We exemplify the difference between AIR and STD using a hypothetical two-arm active-control trial. The following conditions are fixed: (a) equal follow-up in the control and experimental arms (b) 40 HIV endpoints in control arm (c) control agent effectiveness of 60 % (relative to placebo). The number of HIV endpoints in the experimental arm is allowed to vary between 20 and 70 (rate ratio of 0.50 to 1.75).

Figure 1 shows the relationship between AIR and STD and the number of HIV endpoints in experimental arm. Both AIR and STD are equal to one when 40 HIV endpoints are also observed in the experimental arm (i. e. the two agents are equally effective). Both measures are greater than 1 when there are fewer than 40 endpoints in the experimental arm (i. e. it is more effective than the control agent) although the AIR is less than STD. Conversely, the AIR is greater than STD when there are more than 40 endpoints in the experimental arm (i. e. it is less effective than the control agent).

Figure 1: Comparison of point estimates and lower 5 % confidence limit for AIR and STD estimators. Analysis based on a hypothetical two-arm active-control trial (details specified in Section 3).

Figure 1:

Comparison of point estimates and lower 5 % confidence limit for AIR and STD estimators. Analysis based on a hypothetical two-arm active-control trial (details specified in Section 3).

The lower confidence limits, upon which the assessment of non-inferiority is based, are more pertinent than the point estimates. The lower 5 % confidence limits are represented by dotted lines in Figure 1, along with a grey horizontal line representing a non-inferiority margin of 50 %. Focussing on where these lines intercept, non-inferiority is seen to be demonstrated by AIR if there are 49 or fewer HIV endpoints, and by STD if there are 44 or fewer HIV endpoints. That is, if between 45 and 49 HIV endpoints are observed then non-inferiority is demonstrated by AIR but not by STD. This implies that greater statistical power can be achieved by using the AIR rather than the rate ratio. The following section looks at this algebraically.

4 Implications for Sample Size by Using the AIR Rather than Rate Ratio

From eq. (5), non-inferiority is demonstrated by the rate ratio if the upper confidence limit for log(λE/λ) is less than (Δ1)log(1θC). Similarly from eq. (6), non-inferiority is demonstrated by the AIR if the upper confidence limit for log(λE/λ) is less than log(1θCΔ)log(1θC). It could be questioned whether it is valid to use the same value of Δ for two different metrics but it is not obvious why one should demand a higher or lower preservation of effect with one metric than the other.

As inference regarding non-inferiority is based on log(λE/λ) in both cases, the two approaches differ only in terms of the non-inferiority margin (on the rate ratio scale). Under the standard statistical approach, the approximate sample size to demonstrate non-inferiority, for a specified power and confidence interval (and assuming a 1:1 allocation ratio), can be shown to be inversely proportional to (Zhu 2016):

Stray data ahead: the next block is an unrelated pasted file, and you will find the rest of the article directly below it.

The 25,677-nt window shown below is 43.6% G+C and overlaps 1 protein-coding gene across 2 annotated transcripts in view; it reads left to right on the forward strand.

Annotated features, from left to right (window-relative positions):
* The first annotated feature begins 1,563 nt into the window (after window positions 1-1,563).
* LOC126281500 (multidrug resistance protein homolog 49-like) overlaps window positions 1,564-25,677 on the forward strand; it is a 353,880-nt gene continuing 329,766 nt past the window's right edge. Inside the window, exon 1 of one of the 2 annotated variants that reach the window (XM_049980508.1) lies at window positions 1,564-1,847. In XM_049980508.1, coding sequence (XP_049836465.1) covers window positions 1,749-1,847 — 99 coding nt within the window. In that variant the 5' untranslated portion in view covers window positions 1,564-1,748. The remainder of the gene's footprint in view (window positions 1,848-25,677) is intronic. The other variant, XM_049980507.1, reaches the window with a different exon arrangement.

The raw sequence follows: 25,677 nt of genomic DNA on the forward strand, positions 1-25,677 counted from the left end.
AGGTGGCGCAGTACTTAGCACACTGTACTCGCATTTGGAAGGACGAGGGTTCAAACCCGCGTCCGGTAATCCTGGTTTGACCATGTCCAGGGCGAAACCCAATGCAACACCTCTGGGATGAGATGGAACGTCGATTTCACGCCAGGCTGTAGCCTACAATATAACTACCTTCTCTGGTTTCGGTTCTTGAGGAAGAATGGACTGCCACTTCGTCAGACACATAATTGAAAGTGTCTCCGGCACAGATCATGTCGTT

(7)[(Δ1)log(1θC)log(λE/λC)]2

Similarly, under the AIR approach, the approximate sample size is inversely proportional to

(8)[log(1θCΔ)log(1θC)log(λE/λC)]2

Thus the ratio of sample sizes (more precisely, the required person-years follow-up) under the standard statistical approach compared with AIR is given by:

(9)[log(1θCΔ)log(1θC)log(λE/λC)(Δ1)log(1θC)log(λE/λC)]2

In some studies (e. g. HPTN-083 trial comparing injectable cabotegravir versus oral TDF-FTC) the experimental agent is assumed to be more effective than the control agent for the purposes of sample size calculation. However, power is often evaluated (e. g. DISCOVER trial comparing oral TAF-FTC versus oral TDF-FTC) assuming the experimental and control agents are equally effective (λE/λC=1). In this case eq. (9) simplifies to

(10)[log(1θCΔ)log(1θC)(Δ1)log(1θC)]2

Figure 2 shows the percentage reduction in sample size (a simple transformation of the ratio) plotted against θC in the range 0.5–0.8, for Δ = 0.5 (the commonly accepted value for the non-inferiority margin). When λE/λ=1, the reduction ranges between 27 % (θC=0.5) and 46 % (θC=0.8). The degree of advantage by using the AIR is diminished when λE/λ<1. For example, when λE/λC=0.7, the reduction ranges between 15 % (θC=0.5) and 36 % (θC=0.8). It is emphasised that these are assumed values for λE/λwhich pertain to the sample size calculation. The actual gain in power by using the AIR depends on the true value of λE/λ, which becomes apparent only once the trial is conducted. We note from eq. (9) that the relative sample sizes are independent of λP, the underlying HIV incidence rate in the study population, although the absolute sample sizes are dependent on this parameter.

Figure 2: Percentage reduction in sample size achieved by using AIR rather than rate ratio as primary effect measure, according to control drug effectiveness and rate ratio (experimental to control arms). All input parameters assumed equal. Non-inferiority margin (Δ) = 0.5.

Figure 2:

Percentage reduction in sample size achieved by using AIR rather than rate ratio as primary effect measure, according to control drug effectiveness and rate ratio (experimental to control arms). All input parameters assumed equal. Non-inferiority margin (Δ) = 0.5.